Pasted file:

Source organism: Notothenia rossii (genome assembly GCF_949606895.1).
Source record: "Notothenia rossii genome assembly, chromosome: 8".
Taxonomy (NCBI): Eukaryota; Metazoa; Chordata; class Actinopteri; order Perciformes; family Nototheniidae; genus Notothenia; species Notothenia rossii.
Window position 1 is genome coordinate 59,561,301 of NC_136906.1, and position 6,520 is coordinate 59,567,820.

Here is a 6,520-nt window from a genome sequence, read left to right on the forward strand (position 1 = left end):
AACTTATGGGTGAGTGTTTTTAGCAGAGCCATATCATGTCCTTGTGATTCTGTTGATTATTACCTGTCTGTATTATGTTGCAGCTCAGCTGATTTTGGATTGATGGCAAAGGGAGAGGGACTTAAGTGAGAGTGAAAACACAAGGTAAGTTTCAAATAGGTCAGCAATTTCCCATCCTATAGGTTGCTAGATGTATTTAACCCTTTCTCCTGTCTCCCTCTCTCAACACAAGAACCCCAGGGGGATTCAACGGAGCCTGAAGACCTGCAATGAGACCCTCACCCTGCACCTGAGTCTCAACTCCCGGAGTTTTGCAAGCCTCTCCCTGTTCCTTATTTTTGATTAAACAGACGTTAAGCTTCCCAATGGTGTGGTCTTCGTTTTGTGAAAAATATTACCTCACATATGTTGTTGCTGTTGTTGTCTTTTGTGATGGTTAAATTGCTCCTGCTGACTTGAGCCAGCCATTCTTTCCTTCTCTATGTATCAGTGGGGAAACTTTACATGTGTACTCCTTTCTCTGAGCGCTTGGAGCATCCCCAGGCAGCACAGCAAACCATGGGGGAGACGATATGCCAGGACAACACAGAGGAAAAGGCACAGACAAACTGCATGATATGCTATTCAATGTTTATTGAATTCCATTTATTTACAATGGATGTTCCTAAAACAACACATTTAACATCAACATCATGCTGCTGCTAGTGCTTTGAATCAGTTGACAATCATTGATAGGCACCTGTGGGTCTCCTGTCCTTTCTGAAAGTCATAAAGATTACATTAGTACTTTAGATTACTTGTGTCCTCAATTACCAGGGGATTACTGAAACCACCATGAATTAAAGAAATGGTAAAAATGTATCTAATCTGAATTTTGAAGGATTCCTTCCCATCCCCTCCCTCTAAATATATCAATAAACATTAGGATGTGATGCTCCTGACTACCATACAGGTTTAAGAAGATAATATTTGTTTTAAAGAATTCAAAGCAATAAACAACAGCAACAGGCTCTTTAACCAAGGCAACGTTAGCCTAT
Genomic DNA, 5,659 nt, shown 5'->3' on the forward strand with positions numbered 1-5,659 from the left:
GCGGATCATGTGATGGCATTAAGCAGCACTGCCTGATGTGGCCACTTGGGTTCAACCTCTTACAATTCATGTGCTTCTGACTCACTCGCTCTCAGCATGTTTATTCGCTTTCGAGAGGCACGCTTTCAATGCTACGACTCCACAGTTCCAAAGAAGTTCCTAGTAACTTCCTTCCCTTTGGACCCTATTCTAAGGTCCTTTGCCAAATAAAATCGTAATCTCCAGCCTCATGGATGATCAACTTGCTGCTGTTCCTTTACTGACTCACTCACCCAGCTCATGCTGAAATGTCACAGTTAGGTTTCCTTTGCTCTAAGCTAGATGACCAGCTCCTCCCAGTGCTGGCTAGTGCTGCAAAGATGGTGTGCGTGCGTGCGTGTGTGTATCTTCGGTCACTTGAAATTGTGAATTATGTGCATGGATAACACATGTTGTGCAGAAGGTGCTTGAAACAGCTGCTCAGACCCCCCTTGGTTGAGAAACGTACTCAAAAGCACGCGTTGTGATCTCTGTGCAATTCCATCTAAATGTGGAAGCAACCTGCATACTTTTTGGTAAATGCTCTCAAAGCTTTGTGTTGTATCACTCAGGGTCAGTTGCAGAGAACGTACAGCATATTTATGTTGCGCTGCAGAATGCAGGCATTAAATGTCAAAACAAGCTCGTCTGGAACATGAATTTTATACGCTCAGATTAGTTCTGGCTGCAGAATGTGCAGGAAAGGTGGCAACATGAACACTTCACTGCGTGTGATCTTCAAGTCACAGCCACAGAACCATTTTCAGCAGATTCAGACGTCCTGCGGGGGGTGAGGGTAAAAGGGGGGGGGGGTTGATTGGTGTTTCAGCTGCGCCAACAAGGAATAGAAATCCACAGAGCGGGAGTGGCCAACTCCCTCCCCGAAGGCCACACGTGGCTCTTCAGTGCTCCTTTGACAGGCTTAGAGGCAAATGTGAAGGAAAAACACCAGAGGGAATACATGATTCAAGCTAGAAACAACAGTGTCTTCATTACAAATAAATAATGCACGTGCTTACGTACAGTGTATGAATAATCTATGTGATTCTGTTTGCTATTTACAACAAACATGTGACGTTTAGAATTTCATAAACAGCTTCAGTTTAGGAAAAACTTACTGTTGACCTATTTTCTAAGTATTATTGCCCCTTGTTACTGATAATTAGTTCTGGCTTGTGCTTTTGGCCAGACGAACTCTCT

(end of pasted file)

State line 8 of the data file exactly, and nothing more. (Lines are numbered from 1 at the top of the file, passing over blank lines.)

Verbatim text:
GCGGATCATGTGATGGCATTAAGCAGCACTGCCTGATGTGGCCACTTGGGTTCAACCTCTTACAATTCATGTGCTTCTGACTCACTCGCTCTCAGCATGTTTATTCGCTTTCGAGAGGCACGCTTTCAATGCTACGACTCCACAGTTCCAAAGAAGTTCCTAGTAACTTCCTTCCCTTTGGACCCTATTCTAAGGTCCTTTGCCAAATAAAATCGTAATCTCCAGCCTCATGGATGATCAACTTGCTGCTGTTCCTTTACTGACTCACTCACCCAGCTCATGCTGAAATGTCACAGTTAGGTTTCCTTTGCTCTAAGCTAGATGACCAGCTCCTCCCAGTGCTGGCTAGTGCTGCAAAGATGGTGTGCGTGCGTGCGTGTGTGTATCTTCGGTCACTTGAAATTGTGAATTATGTGCATGGATAACACATGTTGTGCAGAAGGTGCTTGAAACAGCTGCTCAGACCCCCCTTGGTTGAGAAACGTACTCAAAAGCACGCGTTGTGATCTCTGTGCAATTCCATCTAAATGTGGAAGCAACCTGCATACTTTTTGGTAAATGCTCTCAAAGCTTTGTGTTGTATCACTCAGGGTCAGTTGCAGAGAACGTACAGCATATTTATGTTGCGCTGCAGAATGCAGGCATTAAATGTCAAAACAAGCTCGTCTGGAACATGAATTTTATACGCTCAGATTAGTTCTGGCTGCAGAATGTGCAGGAAAGGTGGCAACATGAACACTTCACTGCGTGTGATCTTCAAGTCACAGCCACAGAACCATTTTCAGCAGATTCAGACGTCCTGCGGGGGGTGAGGGTAAAAGGGGGGGGGGGTTGATTGGTGTTTCAGCTGCGCCAACAAGGAATAGAAATCCACAGAGCGGGAGTGGCCAACTCCCTCCCCGAAGGCCACACGTGGCTCTTCAGTGCTCCTTTGACAGGCTTAGAGGCAAATGTGAAGGAAAAACACCAGAGGGAATACATGATTCAAGCTAGAAACAACAGTGTCTTCATTACAAATAAATAATGCACGTGCTTACGTACAGTGTATGAATAATCTATGTGATTCTGTTTGCTATTTACAACAAACATGTGACGTTTAGAATTTCATAAACAGCTTCAGTTTAGGAAAAACTTACTGTTGACCTATTTTCTAAGTATTATTGCCCCTTGTTACTGATAATTAGTTCTGGCTTGTGCTTTTGGCCAGACGAACTCTCT